Jackie MacMullan, ESPN senior writer and Naismith Basketball Hall of Fame Curt Gowdy Award recipient, has captured the attention of the NBA community this week with her five-part series on the state of mental health in the league.
Each day this week, MacMullan has explored a specific angle tied to the topic, including the question of whether to medicate, the stress facing referees and mental health in the NBA’s African-American community. She shares more about the inspiration for the series below.
What inspired you to pursue this series on mental health in the NBA?
I have been thinking about mental health in the NBA for many years. I’d ask a coach, GM or an agent about a certain player whose career seemed to falter, and often they’d answer me, “well, off the record, he’s got some issues he’s not addressing.” More often than not, those issues were mental health related. Finding anyone to talk on the record about it was challenging, until I had a long conversation with Houston Rockets assistant coach John Lucas. Lucas was a star basketball player at Maryland and went on to the NBA, where drugs and alcohol derailed his career. He started a program for athletes who experienced similar struggles, and many NBA players sought his counsel. The other person that really pushed me to pursue this story was Boston Celtics coach Brad Stevens. He feels strongly mental health is a major issue in society, not just in basketball, and, of course, the numbers corroborate that.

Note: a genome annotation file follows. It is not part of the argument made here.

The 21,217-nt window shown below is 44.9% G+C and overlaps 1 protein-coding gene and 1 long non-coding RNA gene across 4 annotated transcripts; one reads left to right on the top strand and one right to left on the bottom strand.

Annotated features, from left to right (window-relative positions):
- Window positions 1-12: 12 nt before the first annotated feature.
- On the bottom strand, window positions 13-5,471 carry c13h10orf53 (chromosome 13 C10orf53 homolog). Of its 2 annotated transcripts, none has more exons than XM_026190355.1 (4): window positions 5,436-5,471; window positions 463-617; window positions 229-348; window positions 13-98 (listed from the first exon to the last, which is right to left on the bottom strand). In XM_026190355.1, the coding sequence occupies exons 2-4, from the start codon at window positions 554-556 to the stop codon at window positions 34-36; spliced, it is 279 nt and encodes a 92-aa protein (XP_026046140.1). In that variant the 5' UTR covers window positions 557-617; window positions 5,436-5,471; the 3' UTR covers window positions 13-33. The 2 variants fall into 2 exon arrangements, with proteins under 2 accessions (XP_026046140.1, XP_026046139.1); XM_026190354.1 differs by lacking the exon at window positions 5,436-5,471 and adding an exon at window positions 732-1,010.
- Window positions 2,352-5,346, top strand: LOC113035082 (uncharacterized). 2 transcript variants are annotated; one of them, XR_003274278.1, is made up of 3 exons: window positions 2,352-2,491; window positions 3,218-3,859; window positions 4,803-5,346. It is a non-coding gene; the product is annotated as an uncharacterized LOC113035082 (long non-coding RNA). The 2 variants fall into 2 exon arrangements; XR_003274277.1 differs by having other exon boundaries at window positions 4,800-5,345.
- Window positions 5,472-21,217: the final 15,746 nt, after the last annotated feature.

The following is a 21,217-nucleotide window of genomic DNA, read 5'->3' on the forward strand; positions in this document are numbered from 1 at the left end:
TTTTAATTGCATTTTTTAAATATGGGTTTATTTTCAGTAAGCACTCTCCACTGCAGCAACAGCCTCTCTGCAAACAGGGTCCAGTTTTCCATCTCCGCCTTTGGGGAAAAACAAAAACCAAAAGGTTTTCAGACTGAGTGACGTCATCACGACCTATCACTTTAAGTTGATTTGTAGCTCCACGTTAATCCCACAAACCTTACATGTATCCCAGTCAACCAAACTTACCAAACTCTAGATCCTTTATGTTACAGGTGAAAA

Why do you believe NBA players have recently turned a corner and are willing to discuss this more openly?
For years, asking players to address any kind of mental health concerns was taboo. The NBA, like many other professional sports leagues, perpetuated an image of machoism that prevented players from revealing their struggles because they would be labeled “soft.” I believe that in recent years, the number of suicides of prominent people, both inside and out of sports, emboldened professional athletes to take the necessary steps to get the help they need. The message is clear: Rich, successful people are not immune to mental health problems. Kevin Love [who shared the story on Twitter] was quite eloquent in explaining his devastation upon learning of the suicides of both Kate Spade and Anthony Bourdain, because, in his own journey of self-discovery, he felt a kinship with them. The courage of both Love and DeMar DeRozan to not only get help, but to come forward and reveal their own struggles has given others the strength to do the same.